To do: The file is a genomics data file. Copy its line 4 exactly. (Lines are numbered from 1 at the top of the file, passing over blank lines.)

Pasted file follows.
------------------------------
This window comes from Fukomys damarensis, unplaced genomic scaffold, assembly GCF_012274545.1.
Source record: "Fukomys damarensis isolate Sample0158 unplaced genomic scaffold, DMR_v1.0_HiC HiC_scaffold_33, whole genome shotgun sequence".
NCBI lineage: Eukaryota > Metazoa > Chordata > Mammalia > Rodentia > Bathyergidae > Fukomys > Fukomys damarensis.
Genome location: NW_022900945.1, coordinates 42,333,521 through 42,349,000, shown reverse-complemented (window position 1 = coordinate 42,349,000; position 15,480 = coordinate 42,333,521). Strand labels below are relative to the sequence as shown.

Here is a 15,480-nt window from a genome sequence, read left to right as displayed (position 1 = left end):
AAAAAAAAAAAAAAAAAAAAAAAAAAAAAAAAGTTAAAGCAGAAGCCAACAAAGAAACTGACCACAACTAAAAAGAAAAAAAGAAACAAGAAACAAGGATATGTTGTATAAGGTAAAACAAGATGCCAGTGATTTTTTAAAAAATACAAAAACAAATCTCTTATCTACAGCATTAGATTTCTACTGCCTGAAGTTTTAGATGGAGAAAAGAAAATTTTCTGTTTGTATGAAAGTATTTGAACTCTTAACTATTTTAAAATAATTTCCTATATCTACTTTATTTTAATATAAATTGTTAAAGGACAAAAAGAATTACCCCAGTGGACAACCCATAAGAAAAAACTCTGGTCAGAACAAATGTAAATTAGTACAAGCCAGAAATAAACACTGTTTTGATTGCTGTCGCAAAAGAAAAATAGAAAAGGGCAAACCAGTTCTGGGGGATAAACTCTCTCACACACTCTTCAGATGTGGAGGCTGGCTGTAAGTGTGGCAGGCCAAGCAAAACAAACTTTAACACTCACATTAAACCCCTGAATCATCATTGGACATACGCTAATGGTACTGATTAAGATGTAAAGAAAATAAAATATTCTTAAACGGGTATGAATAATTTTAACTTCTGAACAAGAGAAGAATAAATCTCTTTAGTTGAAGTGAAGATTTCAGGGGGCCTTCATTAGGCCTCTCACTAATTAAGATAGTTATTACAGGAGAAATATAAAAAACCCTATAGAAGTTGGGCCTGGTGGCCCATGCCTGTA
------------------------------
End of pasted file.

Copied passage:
Genome location: NW_022900945.1, coordinates 42,333,521 through 42,349,000, shown reverse-complemented (window position 1 = coordinate 42,349,000; position 15,480 = coordinate 42,333,521). Strand labels below are relative to the sequence as shown.